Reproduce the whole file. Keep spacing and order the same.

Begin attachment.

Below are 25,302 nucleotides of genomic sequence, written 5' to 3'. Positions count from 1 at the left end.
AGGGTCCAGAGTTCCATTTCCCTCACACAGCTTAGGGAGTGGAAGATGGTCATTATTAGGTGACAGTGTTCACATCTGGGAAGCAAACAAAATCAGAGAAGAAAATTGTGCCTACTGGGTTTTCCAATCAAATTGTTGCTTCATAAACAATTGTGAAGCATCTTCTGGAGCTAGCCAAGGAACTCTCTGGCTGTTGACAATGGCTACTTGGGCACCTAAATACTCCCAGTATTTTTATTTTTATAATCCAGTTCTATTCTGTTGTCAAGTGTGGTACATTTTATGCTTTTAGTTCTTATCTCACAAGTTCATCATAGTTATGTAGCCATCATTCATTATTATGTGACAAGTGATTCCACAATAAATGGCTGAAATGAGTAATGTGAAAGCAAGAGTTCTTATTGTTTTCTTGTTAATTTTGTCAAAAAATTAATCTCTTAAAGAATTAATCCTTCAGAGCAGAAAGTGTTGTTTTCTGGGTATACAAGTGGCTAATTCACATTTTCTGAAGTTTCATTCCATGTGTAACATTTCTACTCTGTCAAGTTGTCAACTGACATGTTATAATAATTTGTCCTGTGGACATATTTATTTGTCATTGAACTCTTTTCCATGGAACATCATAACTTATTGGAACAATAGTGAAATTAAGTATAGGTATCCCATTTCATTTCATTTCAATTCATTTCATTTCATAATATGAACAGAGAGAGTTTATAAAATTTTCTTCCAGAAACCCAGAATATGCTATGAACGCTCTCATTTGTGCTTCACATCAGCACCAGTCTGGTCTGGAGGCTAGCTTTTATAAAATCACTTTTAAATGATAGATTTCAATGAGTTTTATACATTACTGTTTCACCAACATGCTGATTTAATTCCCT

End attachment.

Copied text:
Below are 25,302 nucleotides of genomic sequence, written 5' to 3'. Positions count from 1 at the left end.
AGGGTCCAGAGTTCCATTTCCCTCACACAGCTTAGGGAGTGGAAGATGGTCATTATTAGGTGACAGTGTTCACATCTGGGAAGCAAACAAAATCAGAGAAGAAAATTGTGCCTACTGGGTTTTCCAATCAAATTGTTGCTTCATAAACAATTGTGAAGCATCTTCTGGAGCTAGCCAAGGAACTCTCTGGCTGTTGACAATGGCTACTTGGGCACCTAAATACTCCCAGTATTTTTATTTTTATAATCCAGTTCTATTCTGTTGTCAAGTGTGGTACATTTTATGCTTTTAGTTCTTATCTCACAAGTTCATCATAGTTATGTAGCCATCATTCATTATTATGTGACAAGTGATTCCACAATAAATGGCTGAAATGAGTAATGTGAAAGCAAGAGTTCTTATTGTTTTCTTGTTAATTTTGTCAAAAAATTAATCTCTTAAAGAATTAATCCTTCAGAGCAGAAAGTGTTGTTTTCTGGGTATACAAGTGGCTAATTCACATTTTCTGAAGTTTCATTCCATGTGTAACATTTCTACTCTGTCAAGTTGTCAACTGACATGTTATAATAATTTGTCCTGTGGACATATTTATTTGTCATTGAACTCTTTTCCATGGAACATCATAACTTATTGGAACAATAGTGAAATTAAGTATAGGTATCCCATTTCATTTCATTTCAATTCATTTCATTTCATAATATGAACAGAGAGAGTTTATAAAATTTTCTTCCAGAAACCCAGAATATGCTATGAACGCTCTCATTTGTGCTTCACATCAGCACCAGTCTGGTCTGGAGGCTAGCTTTTATAAAATCACTTTTAAATGATAGATTTCAATGAGTTTTATACATTACTGTTTCACCAACATGCTGATTTAATTCCCT